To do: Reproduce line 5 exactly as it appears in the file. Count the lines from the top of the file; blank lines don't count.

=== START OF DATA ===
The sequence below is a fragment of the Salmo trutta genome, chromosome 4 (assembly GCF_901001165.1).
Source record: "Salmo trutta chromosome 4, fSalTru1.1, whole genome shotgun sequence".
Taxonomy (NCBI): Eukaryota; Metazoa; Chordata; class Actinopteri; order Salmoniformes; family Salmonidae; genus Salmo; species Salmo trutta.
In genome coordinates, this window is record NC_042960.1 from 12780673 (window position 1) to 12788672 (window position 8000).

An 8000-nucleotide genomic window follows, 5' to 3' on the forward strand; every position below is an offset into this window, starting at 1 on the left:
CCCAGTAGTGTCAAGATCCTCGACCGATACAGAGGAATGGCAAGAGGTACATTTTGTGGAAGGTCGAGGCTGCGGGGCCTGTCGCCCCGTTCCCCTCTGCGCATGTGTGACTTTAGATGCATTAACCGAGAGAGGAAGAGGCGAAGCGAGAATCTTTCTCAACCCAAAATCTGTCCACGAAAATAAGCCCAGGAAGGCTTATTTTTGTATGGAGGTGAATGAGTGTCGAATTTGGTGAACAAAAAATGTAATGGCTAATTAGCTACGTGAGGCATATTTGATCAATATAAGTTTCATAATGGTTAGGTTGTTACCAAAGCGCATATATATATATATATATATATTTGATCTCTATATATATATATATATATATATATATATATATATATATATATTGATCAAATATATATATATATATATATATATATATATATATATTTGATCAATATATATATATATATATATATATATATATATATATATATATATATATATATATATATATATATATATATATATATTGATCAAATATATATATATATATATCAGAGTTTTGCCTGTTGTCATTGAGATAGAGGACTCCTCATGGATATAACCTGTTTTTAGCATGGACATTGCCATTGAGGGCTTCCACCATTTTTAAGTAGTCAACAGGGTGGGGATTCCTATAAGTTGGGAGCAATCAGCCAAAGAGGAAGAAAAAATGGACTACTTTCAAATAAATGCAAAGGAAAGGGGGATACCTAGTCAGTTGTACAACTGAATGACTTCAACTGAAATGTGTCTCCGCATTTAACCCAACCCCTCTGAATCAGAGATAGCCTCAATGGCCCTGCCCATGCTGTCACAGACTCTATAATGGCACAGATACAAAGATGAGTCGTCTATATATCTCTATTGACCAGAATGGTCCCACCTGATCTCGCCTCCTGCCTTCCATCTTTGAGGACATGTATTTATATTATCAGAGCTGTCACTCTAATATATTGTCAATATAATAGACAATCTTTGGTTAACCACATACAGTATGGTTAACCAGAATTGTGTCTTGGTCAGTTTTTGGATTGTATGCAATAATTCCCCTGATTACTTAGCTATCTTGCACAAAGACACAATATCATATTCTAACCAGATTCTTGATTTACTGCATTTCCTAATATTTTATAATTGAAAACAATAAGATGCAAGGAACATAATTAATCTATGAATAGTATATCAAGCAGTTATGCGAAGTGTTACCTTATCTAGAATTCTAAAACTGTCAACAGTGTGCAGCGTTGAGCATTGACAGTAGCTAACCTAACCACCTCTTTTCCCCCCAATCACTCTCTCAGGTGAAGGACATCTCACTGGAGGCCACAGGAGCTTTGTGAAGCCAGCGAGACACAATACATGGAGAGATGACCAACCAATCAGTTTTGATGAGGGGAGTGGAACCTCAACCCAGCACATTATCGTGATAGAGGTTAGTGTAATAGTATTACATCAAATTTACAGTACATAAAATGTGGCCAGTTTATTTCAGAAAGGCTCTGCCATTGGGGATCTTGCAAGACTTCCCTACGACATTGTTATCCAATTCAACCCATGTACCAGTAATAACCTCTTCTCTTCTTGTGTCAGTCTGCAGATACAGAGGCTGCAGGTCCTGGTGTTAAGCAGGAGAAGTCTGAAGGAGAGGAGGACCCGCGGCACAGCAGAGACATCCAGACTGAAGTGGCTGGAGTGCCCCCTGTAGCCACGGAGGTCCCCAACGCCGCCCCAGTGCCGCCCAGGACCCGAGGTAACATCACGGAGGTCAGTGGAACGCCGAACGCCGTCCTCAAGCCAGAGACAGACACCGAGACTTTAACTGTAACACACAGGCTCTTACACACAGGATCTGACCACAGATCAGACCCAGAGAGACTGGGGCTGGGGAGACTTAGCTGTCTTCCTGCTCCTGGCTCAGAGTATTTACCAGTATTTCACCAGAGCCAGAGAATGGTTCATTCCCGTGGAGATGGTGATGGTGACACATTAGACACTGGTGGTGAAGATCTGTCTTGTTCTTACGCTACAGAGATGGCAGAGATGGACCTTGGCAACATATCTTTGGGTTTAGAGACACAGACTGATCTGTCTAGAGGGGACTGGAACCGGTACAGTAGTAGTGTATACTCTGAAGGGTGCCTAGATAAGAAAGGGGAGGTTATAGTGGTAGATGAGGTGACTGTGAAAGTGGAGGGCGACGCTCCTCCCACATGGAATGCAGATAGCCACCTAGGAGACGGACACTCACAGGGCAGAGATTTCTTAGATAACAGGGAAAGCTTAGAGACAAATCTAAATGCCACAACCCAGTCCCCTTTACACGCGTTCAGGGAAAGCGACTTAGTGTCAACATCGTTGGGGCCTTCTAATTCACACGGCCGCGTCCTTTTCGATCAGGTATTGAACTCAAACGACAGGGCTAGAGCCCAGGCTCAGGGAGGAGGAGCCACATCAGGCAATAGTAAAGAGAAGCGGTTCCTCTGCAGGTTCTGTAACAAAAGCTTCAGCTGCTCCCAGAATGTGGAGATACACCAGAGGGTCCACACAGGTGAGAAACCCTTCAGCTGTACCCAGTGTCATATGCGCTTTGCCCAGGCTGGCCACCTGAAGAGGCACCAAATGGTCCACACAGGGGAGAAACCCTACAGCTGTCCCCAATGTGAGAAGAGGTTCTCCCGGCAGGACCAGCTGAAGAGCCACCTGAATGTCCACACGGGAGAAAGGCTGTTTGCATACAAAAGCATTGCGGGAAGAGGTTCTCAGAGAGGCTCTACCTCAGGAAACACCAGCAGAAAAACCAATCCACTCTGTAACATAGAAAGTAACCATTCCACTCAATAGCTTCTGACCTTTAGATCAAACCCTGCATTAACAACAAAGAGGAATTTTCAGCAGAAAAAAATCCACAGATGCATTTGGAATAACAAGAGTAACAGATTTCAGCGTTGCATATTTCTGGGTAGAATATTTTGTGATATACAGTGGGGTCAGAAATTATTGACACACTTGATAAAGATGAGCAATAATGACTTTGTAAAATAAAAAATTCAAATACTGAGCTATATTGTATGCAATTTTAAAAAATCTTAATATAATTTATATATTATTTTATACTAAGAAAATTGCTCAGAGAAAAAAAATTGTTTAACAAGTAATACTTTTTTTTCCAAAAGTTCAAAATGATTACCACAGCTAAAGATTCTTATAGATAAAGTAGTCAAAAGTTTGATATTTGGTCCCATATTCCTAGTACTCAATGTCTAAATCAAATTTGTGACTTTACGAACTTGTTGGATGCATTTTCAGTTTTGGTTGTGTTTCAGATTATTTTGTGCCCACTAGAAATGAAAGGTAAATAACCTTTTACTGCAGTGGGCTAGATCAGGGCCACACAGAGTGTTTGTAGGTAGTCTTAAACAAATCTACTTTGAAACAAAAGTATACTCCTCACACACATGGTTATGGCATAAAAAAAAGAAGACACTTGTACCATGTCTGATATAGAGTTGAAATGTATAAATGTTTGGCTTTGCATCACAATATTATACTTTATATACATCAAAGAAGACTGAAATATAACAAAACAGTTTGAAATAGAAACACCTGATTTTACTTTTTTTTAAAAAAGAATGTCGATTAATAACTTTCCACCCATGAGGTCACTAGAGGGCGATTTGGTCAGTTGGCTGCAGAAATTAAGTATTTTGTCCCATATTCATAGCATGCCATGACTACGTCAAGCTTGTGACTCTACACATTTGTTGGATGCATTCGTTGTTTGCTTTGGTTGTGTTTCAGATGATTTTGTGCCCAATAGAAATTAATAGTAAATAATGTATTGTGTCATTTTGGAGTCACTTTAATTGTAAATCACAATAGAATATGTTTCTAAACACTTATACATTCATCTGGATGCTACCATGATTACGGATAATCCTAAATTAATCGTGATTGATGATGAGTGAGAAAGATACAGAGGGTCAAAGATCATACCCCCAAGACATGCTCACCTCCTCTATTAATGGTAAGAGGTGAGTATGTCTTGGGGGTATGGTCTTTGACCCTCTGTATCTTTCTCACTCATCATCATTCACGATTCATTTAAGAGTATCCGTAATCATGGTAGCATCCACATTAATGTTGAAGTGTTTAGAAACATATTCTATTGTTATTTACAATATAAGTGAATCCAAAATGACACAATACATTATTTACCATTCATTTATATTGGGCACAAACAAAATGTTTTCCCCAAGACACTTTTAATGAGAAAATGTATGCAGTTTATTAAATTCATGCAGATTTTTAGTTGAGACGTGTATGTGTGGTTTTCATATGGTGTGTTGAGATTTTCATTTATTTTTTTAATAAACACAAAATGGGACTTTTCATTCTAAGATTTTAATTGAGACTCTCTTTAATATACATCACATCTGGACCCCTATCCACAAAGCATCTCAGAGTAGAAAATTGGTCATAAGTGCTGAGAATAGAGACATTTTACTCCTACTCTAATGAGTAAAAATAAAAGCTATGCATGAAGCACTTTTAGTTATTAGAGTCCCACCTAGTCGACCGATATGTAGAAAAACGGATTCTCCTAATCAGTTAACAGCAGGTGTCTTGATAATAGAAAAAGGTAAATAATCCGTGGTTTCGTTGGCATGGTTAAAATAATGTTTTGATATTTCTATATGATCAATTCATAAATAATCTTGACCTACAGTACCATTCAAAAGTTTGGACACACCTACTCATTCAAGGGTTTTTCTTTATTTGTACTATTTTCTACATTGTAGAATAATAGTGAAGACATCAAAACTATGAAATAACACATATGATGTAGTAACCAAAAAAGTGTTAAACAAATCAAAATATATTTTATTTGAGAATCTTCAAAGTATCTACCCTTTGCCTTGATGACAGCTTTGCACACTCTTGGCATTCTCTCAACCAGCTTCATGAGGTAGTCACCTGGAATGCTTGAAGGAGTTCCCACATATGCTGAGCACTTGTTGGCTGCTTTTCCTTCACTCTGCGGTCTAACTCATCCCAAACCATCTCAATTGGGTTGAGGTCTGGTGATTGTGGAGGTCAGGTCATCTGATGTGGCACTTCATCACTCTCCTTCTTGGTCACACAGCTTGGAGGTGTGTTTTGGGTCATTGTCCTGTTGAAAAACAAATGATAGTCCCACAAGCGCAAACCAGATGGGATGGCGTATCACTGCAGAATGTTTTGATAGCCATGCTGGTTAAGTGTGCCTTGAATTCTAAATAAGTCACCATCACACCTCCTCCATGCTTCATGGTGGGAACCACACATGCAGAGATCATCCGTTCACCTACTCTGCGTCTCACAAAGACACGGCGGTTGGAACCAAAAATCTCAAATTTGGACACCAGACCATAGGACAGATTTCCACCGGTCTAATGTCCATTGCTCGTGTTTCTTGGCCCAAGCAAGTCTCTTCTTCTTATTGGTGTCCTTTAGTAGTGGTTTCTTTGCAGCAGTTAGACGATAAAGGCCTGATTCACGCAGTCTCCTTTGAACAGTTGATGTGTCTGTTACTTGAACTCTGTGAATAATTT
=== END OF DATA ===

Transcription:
An 8000-nucleotide genomic window follows, 5' to 3' on the forward strand; every position below is an offset into this window, starting at 1 on the left: